On July 4, I went to a party at a parishioner’s house, and when I went to tuck a lock of hair behind my ear I realized one of my favorite earrings was gone. I stopped to search through my hair, because I’d often find earrings tangled, but held, a few inches below my ear. Sadness rose in my body, then settled into my belly, as I realized it wasn’t hung in hair. I looked through all the rooms I had visited, but I knew it was of no use. I’d never find it there. I was disappointed, but I took myself away from the crowd just long enough to remind myself: It’s just an item. It is okay. Don’t hold on to things. You can get another. Whatever you’ve lost, you don’t need it to survive. It was a prayer for lost things. That I could let go. That I would let go of what I couldn’t place in my hand.
You see, I lose things. Often. I am the worst mixture of a person who holds too tightly to things, while also not holding to them tightly enough to keep them. I remember moments of losing things in the past when I was undone by the idea that the thing had been lost. I’ve done some work on losing my passion for possessions, but I haven’t lost the sinking feeling that settles in my belly. I hold onto hope like I hold onto earrings; I treasure it until I don’t. I dig through drawers wondering if it can, in fact, disappoint. Lost hope sinks into the same belly where I hold the memory of lost treasure. In my tepid hope, I kept the other earring.
Last week, I went to put on my favorite necklace. It is the piece of jewelry that holds the most significance for me. It is a necklace that I bought in the Old City in Jerusalem. It is a thin, ocean blue pendant of ancient Roman sea glass. I have the certificate proving its antiquity, and I bought it so that a memory of the Holy Land would rest just above my heart. It was nowhere to be seen. I searched my house, finding nothing. My stomach aches to think of it. I need yet another prayer for lost things.
Every time I put on the silver lined jewels that matter to me, I worry. What if this is the time it is lost? But, if it only hangs on my wall, never warmed by the touch of my skin, isn’t it always lost? Wearing these treasured items always feels like a risk, and it feels as weighted on my heart as the chain that bears the memory of holy ground.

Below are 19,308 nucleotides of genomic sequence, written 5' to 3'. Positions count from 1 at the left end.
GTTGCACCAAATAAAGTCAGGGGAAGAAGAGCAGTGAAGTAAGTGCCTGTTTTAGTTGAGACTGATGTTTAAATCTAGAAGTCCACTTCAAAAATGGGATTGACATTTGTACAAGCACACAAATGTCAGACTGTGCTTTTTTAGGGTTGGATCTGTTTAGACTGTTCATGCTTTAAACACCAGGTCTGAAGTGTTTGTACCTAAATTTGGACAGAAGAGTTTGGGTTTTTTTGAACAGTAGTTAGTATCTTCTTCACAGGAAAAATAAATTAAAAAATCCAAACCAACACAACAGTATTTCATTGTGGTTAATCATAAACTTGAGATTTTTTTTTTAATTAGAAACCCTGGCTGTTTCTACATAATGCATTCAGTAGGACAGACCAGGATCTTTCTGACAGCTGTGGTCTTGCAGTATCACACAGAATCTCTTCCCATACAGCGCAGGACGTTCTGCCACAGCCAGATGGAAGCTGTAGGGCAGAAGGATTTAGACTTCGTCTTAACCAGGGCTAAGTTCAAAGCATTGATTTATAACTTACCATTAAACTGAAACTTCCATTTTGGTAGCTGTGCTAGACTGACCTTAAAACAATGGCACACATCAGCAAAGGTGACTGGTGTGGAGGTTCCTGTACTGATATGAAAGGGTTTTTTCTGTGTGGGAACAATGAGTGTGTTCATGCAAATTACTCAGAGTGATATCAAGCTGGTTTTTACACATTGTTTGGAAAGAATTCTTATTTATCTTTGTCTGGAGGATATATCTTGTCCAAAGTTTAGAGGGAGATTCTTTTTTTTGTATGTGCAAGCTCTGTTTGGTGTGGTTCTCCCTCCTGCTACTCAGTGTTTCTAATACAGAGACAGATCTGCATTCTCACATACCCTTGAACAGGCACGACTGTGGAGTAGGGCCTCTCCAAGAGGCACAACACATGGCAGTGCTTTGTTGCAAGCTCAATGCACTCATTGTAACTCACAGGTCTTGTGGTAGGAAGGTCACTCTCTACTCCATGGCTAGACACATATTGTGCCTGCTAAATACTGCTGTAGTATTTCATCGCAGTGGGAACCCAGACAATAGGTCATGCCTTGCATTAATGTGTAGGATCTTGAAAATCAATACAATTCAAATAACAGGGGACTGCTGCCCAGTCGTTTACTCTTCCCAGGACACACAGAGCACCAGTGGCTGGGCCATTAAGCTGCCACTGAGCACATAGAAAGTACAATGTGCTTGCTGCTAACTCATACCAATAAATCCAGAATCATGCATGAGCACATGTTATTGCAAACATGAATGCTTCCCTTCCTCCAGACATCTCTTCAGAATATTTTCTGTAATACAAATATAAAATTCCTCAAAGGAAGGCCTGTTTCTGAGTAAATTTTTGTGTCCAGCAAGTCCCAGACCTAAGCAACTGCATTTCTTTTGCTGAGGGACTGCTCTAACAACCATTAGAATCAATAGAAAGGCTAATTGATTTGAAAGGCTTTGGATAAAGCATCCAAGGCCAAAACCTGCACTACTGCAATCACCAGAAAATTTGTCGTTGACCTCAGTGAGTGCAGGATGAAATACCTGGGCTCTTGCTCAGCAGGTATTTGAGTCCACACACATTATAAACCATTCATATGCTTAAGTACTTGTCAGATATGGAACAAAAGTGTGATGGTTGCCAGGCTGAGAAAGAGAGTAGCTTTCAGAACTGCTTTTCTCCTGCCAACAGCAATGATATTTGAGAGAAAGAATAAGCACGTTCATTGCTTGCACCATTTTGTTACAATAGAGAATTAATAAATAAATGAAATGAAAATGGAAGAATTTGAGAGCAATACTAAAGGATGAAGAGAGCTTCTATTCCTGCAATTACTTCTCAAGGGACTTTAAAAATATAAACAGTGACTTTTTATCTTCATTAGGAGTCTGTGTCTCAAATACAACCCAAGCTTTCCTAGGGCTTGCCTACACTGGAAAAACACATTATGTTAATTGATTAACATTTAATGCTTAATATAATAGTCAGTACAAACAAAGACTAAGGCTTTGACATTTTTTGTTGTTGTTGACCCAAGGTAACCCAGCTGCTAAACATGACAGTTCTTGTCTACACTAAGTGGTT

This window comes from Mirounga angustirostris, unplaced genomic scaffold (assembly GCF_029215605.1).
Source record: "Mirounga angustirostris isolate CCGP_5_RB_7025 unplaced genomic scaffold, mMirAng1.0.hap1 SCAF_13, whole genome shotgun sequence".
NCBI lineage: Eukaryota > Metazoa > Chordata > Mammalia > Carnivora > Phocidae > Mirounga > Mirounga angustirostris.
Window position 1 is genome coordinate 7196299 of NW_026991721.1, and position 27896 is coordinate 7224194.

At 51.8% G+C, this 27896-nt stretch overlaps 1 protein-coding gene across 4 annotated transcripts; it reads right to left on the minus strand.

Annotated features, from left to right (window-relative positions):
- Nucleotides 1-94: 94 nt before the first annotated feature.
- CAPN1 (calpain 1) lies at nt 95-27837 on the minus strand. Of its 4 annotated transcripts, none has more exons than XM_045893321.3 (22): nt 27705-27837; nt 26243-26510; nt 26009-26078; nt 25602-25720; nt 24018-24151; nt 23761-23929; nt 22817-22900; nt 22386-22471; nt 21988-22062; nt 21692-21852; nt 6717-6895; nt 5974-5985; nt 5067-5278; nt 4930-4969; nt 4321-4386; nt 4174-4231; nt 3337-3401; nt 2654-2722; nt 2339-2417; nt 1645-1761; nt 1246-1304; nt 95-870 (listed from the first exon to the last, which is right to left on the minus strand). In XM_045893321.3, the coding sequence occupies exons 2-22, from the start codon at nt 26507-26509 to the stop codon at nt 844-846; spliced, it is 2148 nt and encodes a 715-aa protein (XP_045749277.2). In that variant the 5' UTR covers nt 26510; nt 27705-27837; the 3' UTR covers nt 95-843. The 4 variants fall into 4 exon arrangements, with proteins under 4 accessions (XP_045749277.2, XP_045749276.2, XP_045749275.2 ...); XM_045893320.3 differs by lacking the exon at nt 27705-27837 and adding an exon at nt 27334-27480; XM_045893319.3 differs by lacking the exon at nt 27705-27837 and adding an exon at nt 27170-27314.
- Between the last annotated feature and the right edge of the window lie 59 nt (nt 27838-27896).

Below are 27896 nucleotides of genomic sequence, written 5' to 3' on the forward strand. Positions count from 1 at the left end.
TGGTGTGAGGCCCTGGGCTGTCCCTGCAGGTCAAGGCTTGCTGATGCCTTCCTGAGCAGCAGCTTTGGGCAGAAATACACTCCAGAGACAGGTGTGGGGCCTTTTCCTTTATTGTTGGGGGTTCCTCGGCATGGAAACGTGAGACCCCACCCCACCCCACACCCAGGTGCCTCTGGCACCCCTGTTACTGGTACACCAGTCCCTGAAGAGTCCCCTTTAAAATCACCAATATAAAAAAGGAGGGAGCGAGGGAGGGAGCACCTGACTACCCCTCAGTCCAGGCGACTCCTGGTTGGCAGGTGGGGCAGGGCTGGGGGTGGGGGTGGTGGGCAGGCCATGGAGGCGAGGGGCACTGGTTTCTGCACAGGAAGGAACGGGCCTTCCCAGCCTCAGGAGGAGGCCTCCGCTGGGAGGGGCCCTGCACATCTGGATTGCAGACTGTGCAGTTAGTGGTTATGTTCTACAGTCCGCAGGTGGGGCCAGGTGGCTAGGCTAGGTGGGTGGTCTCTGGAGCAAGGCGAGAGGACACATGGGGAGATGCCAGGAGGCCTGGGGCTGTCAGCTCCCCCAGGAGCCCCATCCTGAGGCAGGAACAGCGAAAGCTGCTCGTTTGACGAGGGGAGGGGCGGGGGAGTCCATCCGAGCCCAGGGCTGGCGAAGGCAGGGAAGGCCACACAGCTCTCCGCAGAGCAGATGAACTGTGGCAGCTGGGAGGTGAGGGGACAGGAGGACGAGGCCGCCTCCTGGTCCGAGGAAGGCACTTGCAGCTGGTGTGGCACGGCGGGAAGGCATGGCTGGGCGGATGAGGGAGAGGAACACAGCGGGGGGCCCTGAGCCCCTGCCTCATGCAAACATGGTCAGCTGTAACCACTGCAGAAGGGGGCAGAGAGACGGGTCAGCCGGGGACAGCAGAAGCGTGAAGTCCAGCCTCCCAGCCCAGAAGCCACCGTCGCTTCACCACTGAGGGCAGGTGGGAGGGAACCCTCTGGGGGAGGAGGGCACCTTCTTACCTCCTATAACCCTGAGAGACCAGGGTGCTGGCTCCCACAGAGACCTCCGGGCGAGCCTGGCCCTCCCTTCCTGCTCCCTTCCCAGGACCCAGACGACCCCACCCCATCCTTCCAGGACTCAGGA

Today, I was out in my yard with some men from my church. They lovingly offered to help me clean up my shrubbery, because it had been neglected for months before I moved in, and I hadn’t given it the attention it needed either. As they gathered up their tools to go, one of them held a gloved hand out, saying, “I got you something.” After growing up around gardeners, I half-expected him to drop a roly poly into my hand. I felt my earring slide into my palm, a pearl from its oyster.
It can take a little over a month, sometimes month after month, even years or a lifetime to receive what we have lost. I received back something I had grieved. I never expected to see it again. It wasn’t as if I kept looking, periodically, thinking I might find. It was only earlier this week that I had looked to see if I could find another pair, not knowing what to do with the disappointing earring that sat alone. If you receive something back that you’ve released, it returns to you with its newness. Some of the gold on the edges had worn off long ago, but when placed back into my hands today, it was as if I had removed it from its first package.
I wondered, holding that earring that would rust and decay, what might happen within the belly of my loss if I offered a prayer for lost things when I lost myself. What if, running my hands through my hair, and even after searching through its locks, I couldn’t place my fingers on my self-respect? What if, after I put on shoes and glasses before going to work, I looked into my jewelry box to find it vacant of self-compassion? What if, as I gathered up my tools at the end of a day in the earth, I found within a gloved hand the peace I hadn’t felt for weeks?
If I offered a prayer when I couldn’t recognize myself in the mirror, it would sound something like this: It’s just your life. It is okay. Do hold on to it. You’ve only got one. Whatever you’ve lost, you need it to survive. It would be a prayer for lost things. That I could hold on. That I would only hold on to what I could place in my heart.
I can receive back something I have grieved.